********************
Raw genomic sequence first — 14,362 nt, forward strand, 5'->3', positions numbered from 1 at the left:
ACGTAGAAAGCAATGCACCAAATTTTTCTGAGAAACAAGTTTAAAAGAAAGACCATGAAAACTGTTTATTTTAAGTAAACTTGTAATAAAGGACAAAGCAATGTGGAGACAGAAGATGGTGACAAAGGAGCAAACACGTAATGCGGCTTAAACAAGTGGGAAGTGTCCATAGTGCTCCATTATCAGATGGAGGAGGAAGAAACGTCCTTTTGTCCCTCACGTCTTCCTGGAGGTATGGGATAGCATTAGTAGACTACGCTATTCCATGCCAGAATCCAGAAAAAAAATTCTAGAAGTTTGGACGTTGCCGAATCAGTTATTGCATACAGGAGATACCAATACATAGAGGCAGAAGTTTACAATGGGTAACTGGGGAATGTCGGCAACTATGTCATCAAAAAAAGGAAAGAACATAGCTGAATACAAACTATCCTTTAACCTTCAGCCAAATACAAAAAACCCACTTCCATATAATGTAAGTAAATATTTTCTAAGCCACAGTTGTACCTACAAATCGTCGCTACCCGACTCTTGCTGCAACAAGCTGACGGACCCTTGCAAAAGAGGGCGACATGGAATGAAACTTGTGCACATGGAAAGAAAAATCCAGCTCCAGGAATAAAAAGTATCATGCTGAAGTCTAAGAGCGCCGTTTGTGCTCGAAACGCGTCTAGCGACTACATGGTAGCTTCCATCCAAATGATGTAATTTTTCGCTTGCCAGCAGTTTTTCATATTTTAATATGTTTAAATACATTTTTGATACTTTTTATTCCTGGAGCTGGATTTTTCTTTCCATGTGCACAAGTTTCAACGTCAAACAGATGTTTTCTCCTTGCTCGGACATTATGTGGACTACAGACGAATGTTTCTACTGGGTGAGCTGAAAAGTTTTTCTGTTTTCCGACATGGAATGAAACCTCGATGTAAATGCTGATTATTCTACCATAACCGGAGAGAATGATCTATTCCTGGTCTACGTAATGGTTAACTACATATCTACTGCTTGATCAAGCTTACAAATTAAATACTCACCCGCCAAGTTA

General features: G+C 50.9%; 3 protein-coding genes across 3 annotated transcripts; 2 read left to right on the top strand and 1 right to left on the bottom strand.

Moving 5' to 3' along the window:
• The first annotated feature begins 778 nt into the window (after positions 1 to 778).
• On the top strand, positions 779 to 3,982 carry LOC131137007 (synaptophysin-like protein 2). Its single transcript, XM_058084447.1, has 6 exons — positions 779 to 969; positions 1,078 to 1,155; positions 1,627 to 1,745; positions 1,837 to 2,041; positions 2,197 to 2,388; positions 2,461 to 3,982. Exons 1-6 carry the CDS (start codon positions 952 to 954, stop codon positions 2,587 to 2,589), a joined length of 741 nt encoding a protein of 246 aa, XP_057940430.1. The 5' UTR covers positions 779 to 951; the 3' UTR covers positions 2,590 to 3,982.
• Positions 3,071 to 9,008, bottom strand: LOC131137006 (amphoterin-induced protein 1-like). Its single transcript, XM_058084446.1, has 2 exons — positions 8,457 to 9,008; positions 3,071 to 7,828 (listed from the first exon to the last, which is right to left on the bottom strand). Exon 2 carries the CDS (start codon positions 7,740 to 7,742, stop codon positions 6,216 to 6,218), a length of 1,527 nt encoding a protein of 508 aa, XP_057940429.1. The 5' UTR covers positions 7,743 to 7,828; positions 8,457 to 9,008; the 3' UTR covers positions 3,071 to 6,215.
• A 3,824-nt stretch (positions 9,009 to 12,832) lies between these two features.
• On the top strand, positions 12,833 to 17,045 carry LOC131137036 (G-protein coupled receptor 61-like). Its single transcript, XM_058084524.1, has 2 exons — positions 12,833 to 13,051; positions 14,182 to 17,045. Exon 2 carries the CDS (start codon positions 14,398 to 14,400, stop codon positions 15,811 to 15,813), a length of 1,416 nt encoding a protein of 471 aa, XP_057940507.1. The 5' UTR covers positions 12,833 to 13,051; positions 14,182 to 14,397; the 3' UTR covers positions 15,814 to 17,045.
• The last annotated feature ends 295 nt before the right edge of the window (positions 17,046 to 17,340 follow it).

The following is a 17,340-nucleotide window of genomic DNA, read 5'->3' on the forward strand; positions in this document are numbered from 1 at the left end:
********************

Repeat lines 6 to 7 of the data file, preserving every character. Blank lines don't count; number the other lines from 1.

• On the top strand, positions 779 to 3,982 carry LOC131137007 (synaptophysin-like protein 2). Its single transcript, XM_058084447.1, has 6 exons — positions 779 to 969; positions 1,078 to 1,155; positions 1,627 to 1,745; positions 1,837 to 2,041; positions 2,197 to 2,388; positions 2,461 to 3,982. Exons 1-6 carry the CDS (start codon positions 952 to 954, stop codon positions 2,587 to 2,589), a joined length of 741 nt encoding a protein of 246 aa, XP_057940430.1. The 5' UTR covers positions 779 to 951; the 3' UTR covers positions 2,590 to 3,982.
• Positions 3,071 to 9,008, bottom strand: LOC131137006 (amphoterin-induced protein 1-like). Its single transcript, XM_058084446.1, has 2 exons — positions 8,457 to 9,008; positions 3,071 to 7,828 (listed from the first exon to the last, which is right to left on the bottom strand). Exon 2 carries the CDS (start codon positions 7,740 to 7,742, stop codon positions 6,216 to 6,218), a length of 1,527 nt encoding a protein of 508 aa, XP_057940429.1. The 5' UTR covers positions 7,743 to 7,828; positions 8,457 to 9,008; the 3' UTR covers positions 3,071 to 6,215.